80 Sheikhs from Puntland and Somaliland mobilize support for polio prevention
|© UNICEF Somalia|
|Sheikh Hagi Aden addresses participants at the Garowe, Puntland, in a workshop on polio.|
"We have a big responsibility,” said Minister Abdulle. “It is now time for the Sheikhs to take in front of Allah their responsibilities for the eradication of polio. We must call for the vaccination of all children under five years of age and work for the benefit of the children."
The declaration could be a major breakthrough for the polio programme in Somalia, which has faced resistance from some parents who have cited religious beliefs as a reason to refuse immunization for their children.
Polio re-emerged in Somalia in July 2005, after almost three polio-free years, with 185 cases confirmed in 2005, 36 in 2006 and eight in 2007.
Announcing the declaration on behalf of the religious leaders, Somaliland Minister of Religious Affairs, Mahamoud Sheikh Sufi Mohamed said, "Islamic Scholars are required to effectively support community awareness about polio eradication and immunization in general. Knowing the facts and proving things is what Islam calls for on any issue. It refuses to follow untrue things and rumours that are not based on knowledge."
The official support from the group of influential Sheikhs followed their participation in a two-day workshop in Garowe. During the workshop they met with Dr. Ahmed Ragaa A. Ragab, a well-known Islamic scholar at Al Azhar University and medical doctor, who dispelled rumours, myths and misconceptions about polio immunization and the polio vaccine.
The Garowe workshop held on 2 - 3 July followed a similar event in Burao, Somaliland (North West Somalia), on 27 - 28 June. The Puntland and Somaliland workshops were hosted by their respective Ministries of Religious Affairs and Health with the support of UNICEF and in collaboration with the World Health Organization.
Explaining the success of the workshops, UNICEF expert Anne Daher Aden said, “We approached religious leaders of Somalia with tremendous respect for their views, with the clear understanding that all questions and concerns were to be raised and answered and we eventually succeeded in building trust in immunization among participants.”
The workshops addressed and clarified both religious and scientific issues. With references to the Qur’an and the Haddiths, Dr. Ragab showed that immunization as a preventive mechanism is halal (lawful) and necessary in Islam. He quoted religious verses to demonstrate that communities and parents have a responsibility towards the health of their children; to support the prevention of disease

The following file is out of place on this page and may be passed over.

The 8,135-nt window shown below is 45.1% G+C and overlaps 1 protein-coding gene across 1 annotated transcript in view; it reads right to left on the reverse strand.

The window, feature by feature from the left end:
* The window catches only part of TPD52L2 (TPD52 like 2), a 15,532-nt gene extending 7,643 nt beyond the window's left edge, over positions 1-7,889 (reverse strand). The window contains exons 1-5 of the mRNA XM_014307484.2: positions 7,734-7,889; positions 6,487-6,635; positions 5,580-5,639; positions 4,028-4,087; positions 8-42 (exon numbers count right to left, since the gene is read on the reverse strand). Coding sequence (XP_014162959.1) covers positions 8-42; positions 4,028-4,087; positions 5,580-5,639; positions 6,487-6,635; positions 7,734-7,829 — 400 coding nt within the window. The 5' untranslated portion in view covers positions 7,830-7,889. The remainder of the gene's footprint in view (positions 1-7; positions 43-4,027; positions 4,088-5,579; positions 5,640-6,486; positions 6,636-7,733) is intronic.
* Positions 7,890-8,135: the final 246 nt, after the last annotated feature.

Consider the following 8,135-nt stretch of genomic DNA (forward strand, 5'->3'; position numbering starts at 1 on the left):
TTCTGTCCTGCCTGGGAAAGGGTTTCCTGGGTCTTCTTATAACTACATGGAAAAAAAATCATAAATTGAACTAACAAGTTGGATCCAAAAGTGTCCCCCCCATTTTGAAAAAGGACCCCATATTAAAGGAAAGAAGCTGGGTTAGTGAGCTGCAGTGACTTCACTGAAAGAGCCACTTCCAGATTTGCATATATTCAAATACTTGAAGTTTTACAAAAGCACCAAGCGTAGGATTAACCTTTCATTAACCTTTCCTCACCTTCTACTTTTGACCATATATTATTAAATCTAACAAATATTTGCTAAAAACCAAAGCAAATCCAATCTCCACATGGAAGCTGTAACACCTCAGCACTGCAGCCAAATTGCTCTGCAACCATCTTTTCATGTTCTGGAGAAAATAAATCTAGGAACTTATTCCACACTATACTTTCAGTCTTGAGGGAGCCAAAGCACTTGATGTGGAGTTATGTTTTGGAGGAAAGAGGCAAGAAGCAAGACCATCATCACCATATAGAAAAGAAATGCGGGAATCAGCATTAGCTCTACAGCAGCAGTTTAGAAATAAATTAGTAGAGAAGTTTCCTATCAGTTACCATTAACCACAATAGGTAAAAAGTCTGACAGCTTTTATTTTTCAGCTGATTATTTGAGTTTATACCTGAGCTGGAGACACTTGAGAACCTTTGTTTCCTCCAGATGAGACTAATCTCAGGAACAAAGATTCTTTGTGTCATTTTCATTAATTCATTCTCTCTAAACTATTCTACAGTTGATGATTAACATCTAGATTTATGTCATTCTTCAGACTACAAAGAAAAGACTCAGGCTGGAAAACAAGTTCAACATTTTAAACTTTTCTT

through immunization; to condemn the spreading of rumours against the well-being of children and to stress the responsibility of religious leaders in their communities in support of immunization.
Participants also learned about the role of the UN in polio prevention, modes of polio transmission and its effects, the safety and dosage of the oral polio vaccine (OPV), vaccine storage, campaigns and disease surveillance and saw demonstrations of the cold chain and injection safety. In Garowe (Puntland), the personal testimony of a young man with lower limb paralysis caused by polio presented a powerful message about the disabling effects of the disease.
By the end of the workshops, the religious leaders had not only pledged their support but had identified the role they would play in mobilizing their communities to immunize children. They agreed to share with their peers at district level the key messages and agreements reached in support of child health and to broadcast immunization messages from their mosques during future polio campaigns.
"We agree with the conclusions of the doctors. Rumors were wrong. Religious leaders must create awareness in all Mosques and among the community," said Sheikh Hagi Ali Ahmed from Puntland.
The next polio campaign will take place across Somalia and Somaliland at the end of July 2007 and in the last week of August. Sub-national campaigns will be conducted during the rest of the year if necessary, as polio cases occur.
UNICEF is on the ground in over 150 countries and territories to help children survive and thrive, from early childhood through adolescence. The world’s largest provider of vaccines for developing countries, UNICEF supports child health and nutrition, good water and sanitation, quality basic education for all boys and girls, and the protection of children from violence, exploitation, and AIDS. UNICEF is funded entirely by the voluntary contributions of individuals, businesses, foundations and governments.
For further information, please contact:
Christian Balslev-Olesen, Representative, UNICEF Somalia, Tel: +254-20-7623950/53/55/70, firstname.lastname@example.org
Denise Shepherd-Johnson. Chief of Communication, UNICEF Somalia, Tel: +254-20-7623950/53/55/70, email@example.com